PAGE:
A data linking partnership management plan describes agreed-on procedures and practices to implement the data linking partnership. It is not a legally binding document and should be written to be flexible and support changes that do not require top administrators’ approval (i.e., signature). A data linking partnership management plan should reference the legal authority established through the signed data sharing agreement.
When developing a data linking partnership management plan, both partners should jointly review and discuss their respective, existing data governance policies. These data governance policies might need to be revised—with specific references or provisions related to new or updated data linking partnerships. Because existing data governance and management policies for agencies or programs are rarely designed for data linking partnerships, any joint data governance efforts must meet the minimum data management requirements of each program or agency. Therefore, a joint data linking partnership management plan is necessary. Both data linking partners should jointly develop and implement this plan to meet their respective needs and establish mutual governance of the linked data in a way that aligns with their existing agency- or program-level requirements.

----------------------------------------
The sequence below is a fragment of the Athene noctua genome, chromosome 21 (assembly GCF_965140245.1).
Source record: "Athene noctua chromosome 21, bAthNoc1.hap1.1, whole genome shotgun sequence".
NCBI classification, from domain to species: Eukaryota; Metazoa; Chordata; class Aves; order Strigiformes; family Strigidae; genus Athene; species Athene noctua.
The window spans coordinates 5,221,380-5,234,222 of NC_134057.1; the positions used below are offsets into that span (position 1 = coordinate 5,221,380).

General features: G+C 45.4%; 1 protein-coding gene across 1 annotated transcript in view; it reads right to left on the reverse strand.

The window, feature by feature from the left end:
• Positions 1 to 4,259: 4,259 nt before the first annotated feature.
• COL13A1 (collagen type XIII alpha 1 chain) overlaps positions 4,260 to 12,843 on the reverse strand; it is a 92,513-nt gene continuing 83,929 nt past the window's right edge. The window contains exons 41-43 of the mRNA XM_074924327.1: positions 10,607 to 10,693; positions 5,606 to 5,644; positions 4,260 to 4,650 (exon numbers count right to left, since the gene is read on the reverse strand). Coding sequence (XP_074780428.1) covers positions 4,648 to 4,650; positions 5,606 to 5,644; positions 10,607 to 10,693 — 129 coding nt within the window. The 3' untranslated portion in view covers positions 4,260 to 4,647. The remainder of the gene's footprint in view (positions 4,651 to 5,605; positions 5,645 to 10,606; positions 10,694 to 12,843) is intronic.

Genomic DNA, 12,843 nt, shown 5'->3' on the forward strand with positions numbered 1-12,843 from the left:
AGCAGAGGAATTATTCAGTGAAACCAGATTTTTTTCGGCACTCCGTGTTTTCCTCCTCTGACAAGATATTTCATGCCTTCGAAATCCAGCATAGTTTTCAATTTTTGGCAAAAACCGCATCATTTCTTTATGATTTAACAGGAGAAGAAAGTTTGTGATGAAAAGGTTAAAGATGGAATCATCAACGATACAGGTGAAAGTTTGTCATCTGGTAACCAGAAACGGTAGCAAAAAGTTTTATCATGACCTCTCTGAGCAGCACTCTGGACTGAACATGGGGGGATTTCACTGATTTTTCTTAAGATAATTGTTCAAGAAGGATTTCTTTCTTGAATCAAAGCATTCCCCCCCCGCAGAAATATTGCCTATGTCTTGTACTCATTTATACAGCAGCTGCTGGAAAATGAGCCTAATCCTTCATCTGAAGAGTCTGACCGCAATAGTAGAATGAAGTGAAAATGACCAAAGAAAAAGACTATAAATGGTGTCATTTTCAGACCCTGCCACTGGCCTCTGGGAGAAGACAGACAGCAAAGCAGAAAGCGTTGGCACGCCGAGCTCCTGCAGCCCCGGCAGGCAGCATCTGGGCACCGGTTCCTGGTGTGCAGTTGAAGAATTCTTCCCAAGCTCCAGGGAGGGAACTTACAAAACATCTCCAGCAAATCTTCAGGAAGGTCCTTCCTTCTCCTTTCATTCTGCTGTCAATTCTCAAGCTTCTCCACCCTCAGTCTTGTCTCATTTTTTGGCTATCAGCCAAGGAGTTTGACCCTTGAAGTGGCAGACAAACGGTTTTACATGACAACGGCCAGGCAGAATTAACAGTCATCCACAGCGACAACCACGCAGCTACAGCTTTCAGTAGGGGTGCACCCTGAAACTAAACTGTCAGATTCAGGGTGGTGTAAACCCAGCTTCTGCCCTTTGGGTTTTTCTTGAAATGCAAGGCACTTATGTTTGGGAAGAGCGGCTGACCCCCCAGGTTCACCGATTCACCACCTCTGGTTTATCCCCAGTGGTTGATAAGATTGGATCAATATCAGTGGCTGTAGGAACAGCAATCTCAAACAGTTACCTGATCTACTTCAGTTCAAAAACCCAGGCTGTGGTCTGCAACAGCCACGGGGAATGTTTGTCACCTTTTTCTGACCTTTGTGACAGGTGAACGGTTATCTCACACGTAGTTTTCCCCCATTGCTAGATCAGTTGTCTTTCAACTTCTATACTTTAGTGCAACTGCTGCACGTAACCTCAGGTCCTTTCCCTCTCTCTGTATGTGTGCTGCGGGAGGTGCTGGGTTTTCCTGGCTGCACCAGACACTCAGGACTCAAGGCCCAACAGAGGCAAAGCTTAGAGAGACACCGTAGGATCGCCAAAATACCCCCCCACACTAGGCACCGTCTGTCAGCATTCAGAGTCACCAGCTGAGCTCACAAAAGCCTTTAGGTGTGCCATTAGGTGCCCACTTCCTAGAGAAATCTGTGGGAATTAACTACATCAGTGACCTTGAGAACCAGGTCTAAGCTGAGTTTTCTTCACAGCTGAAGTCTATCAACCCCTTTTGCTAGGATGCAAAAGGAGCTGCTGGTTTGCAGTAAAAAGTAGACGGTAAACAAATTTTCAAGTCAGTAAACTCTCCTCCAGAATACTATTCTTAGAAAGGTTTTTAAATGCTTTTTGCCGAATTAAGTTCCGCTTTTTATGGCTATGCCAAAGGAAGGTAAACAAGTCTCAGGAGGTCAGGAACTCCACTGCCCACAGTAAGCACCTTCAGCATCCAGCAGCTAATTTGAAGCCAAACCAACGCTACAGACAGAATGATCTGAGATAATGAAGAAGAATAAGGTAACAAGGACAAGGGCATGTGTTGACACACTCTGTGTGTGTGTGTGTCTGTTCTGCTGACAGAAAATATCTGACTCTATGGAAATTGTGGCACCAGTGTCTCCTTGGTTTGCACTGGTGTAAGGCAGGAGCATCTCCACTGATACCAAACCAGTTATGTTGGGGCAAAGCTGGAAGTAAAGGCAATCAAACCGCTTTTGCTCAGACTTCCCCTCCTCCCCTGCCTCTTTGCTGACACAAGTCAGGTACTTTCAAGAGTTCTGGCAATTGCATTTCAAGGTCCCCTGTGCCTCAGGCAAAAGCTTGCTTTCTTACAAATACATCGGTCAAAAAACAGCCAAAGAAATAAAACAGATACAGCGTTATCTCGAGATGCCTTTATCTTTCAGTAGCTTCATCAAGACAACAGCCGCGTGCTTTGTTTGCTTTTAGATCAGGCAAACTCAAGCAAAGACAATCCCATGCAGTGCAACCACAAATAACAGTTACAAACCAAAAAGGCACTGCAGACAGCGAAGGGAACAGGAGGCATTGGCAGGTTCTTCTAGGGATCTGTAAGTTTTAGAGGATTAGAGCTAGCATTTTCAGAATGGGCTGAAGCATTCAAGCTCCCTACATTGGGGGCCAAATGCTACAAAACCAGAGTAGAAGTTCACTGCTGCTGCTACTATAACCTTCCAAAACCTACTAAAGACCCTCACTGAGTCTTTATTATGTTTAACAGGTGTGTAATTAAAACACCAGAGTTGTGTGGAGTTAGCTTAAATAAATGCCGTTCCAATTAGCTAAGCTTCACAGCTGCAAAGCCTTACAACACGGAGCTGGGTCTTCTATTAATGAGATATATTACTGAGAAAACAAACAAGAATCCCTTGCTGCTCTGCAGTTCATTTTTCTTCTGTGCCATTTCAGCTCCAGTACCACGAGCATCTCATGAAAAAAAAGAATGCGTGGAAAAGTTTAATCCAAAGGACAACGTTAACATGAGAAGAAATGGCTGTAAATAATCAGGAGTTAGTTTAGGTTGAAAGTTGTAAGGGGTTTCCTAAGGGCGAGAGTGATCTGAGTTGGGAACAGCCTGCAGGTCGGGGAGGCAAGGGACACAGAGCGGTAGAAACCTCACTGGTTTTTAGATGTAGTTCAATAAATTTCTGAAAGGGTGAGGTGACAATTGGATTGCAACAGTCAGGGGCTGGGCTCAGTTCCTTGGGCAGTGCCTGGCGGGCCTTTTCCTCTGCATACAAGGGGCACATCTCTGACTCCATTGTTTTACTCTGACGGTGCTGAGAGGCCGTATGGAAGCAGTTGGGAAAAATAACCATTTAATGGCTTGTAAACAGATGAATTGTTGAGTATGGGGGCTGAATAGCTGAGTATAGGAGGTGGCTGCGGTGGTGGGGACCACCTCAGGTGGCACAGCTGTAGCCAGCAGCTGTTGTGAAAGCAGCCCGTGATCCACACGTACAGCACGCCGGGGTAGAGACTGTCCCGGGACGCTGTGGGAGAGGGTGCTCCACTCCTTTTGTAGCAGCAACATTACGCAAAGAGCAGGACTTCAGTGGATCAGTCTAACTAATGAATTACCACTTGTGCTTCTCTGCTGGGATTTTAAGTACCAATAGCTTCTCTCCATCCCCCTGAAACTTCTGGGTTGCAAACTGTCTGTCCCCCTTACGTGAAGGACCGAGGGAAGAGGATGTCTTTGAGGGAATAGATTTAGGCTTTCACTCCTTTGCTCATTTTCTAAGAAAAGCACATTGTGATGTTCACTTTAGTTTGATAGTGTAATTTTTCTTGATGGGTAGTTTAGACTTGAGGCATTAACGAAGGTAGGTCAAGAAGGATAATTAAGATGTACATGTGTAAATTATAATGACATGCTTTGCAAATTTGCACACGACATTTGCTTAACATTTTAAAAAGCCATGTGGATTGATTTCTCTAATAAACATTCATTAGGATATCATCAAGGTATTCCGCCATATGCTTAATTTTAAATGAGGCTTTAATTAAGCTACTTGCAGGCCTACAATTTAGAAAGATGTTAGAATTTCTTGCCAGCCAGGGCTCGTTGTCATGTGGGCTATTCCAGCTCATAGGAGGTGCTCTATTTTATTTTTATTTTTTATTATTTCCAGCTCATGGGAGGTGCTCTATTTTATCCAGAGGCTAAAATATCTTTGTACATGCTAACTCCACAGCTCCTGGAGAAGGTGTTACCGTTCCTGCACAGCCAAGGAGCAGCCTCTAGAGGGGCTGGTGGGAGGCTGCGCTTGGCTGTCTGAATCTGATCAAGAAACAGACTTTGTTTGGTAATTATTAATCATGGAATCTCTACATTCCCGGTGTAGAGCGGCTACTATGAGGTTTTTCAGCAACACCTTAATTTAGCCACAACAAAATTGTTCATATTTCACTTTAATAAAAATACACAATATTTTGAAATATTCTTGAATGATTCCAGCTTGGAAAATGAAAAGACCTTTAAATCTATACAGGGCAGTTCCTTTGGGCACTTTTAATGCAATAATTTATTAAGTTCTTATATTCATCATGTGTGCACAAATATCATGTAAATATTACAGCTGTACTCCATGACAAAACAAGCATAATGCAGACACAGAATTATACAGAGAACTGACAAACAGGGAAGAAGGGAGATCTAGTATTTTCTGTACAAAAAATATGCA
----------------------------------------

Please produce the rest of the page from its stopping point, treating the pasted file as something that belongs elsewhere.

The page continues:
DaSy recommends keeping the data linking partnership plan focused on management: tasks, responsible roles, timelines, etc. Further, we recommend keeping content requiring signatory approval out of the partnership management plan. In this way, data linking partners can update the management plan as needed without having to secure official program or agency approval. A well-designed data linking partnership management plan establishes the foundation for day-to-day practices and can promote building a culture of data use.TIP: Program staff seeking to document their data governance policies should review the DaSy Data Governance Toolkit. The toolkit includes modifiable templates to support the creation of data governance policies specifically for Part C and Part B 619 programs.
Activity 3b: Develop data sharing agreement
A data sharing agreement is a legal document establishing the authority for agencies or programs to link data. It requires all agencies or programs to follow state and federal regulations. It also sets policy between two data linking partners. Ideally, a data sharing agreement includes language outlining leadership responsibility for the review and revision of the document.Read More +
Before developing a data sharing agreement to support cross-program or cross-agency data linking, the partners should review their existing data governance documentation, such as agency policies and requirements regarding data linking, memoranda of understanding, and data sharing agreements. Existing data sharing agreements might be especially useful to work from or build on.